Feb 9, 2015

Dispensationalism and the Scofield Bible

Tony Garland

Dr. Tony Garland

Q. I am fairly new to dispensational thinking and wanted your opinion concerning the Scofield Bible. Is this still a useful tool for the study of the Bible from a dispensational perspective? Also, do you have an opinion concerning whether one should use the Old (1917) vs. the New Scofield Bibles?

Scofield Bible

The Scofield Study Bible

A. I do believe the Scofield Bible is still a useful tool for bible study. I believe it is useful for two reasons: (1) for the teachings it contains, many of which are excellent summaries of dispensational thought; (2) for reference—this Bible had a major impact upon Bible understanding in the pews of America and Scofield is a giant among dispensational teachers.

Having said that, there are also some areas where I would disagree with Scofield. Two which come to mind are: (1) the Gap Theory where an undetermined period of time is inserted between Genesis 1:1 and 1:2; (2) the view that there are two Babylons in Revelation: "Mystery Babylon" in Revelation 17 and "Babylon the city" in Revelation 18. (However, both of these views are not uncommon even today.) In many other ways, Scofield's Bible has some excellent summary material.

I wouldn't choose the Scofield Bible as my main study bible simply because I think there are other study Bibles from a dispensational perspective which are superior. I rely heavily upon cross-references between related passages and Scofield's Bible is weak in that area. So if you get one, I'd get it mainly for access to his notes and for reference to the doctrinal summaries.

As for the new vs. the old Scofield, I have both ☺. My impression is that the new Scofield is probably better in that it clarifies some statements that he made which have been pulled out of context to imply he taught salvation by works prior to the cross and a different way of salvation (by faith) afterward. He did not hold this view—as other passages in the original work make clear—but he made an unguarded statement to that effect which has been highly criticized by those who dislike dispensational teachings. Overall, I think the new Scofield would be preferable as it clarifies some of these areas and also has more readable fonts. Another issue to consider is that the older version used Roman numerals for chapters which is much more difficult to read for modern readers.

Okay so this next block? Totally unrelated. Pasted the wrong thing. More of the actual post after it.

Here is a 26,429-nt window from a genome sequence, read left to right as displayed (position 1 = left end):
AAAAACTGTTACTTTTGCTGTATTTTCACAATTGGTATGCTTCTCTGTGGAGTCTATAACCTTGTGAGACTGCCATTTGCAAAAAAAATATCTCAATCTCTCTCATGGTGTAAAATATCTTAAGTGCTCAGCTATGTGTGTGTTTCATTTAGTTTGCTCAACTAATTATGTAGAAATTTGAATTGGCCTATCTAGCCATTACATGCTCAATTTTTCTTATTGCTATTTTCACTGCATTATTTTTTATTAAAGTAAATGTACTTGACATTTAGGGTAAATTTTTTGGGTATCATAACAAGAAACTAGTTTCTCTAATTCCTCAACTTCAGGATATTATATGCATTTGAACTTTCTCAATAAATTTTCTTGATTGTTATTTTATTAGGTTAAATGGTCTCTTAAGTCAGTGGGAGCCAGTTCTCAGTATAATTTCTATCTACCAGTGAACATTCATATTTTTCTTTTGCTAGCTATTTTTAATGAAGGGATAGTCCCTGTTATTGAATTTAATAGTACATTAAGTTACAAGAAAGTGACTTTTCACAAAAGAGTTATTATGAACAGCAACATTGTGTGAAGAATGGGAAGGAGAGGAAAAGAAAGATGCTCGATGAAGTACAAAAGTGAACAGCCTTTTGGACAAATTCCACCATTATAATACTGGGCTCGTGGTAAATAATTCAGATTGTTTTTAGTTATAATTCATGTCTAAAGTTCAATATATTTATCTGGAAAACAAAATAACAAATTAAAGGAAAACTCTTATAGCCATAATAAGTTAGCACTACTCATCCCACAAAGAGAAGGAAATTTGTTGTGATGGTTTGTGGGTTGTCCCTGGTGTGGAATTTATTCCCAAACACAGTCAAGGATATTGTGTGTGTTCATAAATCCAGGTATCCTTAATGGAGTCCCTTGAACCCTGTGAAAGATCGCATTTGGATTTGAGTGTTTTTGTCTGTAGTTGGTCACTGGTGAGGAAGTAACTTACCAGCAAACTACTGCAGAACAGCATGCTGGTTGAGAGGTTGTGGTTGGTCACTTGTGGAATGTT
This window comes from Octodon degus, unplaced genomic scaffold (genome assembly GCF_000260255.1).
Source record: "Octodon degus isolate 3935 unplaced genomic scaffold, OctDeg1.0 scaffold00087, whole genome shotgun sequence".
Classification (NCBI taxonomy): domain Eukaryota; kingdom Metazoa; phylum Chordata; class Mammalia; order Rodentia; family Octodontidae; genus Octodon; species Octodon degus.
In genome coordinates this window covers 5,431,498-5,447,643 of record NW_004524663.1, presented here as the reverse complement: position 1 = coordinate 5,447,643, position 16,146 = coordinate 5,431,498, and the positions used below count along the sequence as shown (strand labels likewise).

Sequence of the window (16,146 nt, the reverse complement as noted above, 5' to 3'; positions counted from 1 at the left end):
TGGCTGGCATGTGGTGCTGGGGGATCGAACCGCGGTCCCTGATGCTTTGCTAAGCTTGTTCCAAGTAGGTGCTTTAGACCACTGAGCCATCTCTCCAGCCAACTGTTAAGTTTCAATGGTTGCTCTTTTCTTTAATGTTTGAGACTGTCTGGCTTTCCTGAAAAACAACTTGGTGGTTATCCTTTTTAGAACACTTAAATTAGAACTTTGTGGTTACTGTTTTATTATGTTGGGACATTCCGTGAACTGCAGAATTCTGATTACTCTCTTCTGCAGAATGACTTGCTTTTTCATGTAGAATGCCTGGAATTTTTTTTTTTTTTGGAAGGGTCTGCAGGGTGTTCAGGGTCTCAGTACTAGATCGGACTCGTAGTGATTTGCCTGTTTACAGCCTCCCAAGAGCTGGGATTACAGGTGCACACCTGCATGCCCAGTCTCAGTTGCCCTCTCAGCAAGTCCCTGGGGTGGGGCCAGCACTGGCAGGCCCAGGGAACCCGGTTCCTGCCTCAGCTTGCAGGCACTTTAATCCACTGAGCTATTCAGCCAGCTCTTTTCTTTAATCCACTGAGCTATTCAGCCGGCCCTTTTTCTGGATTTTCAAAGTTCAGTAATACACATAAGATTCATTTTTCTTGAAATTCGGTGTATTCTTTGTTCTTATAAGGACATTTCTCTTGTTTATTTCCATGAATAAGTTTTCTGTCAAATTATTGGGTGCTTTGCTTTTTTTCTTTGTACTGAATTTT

My preferences for a study bible for ongoing use would be:

  • Ryrie Study Bible (KJV or NASB)
  • Baptist Study Edition (NKJV)
  • KJV Study Bible (Nelson)
  • MacArthur Study Bible (NKJV)

These are all basically dispensational and include full cross references. Of the four, MacArthur is the least dispensational—not clearly distinguishing between the various OT covenants in some of his notes and the topical index.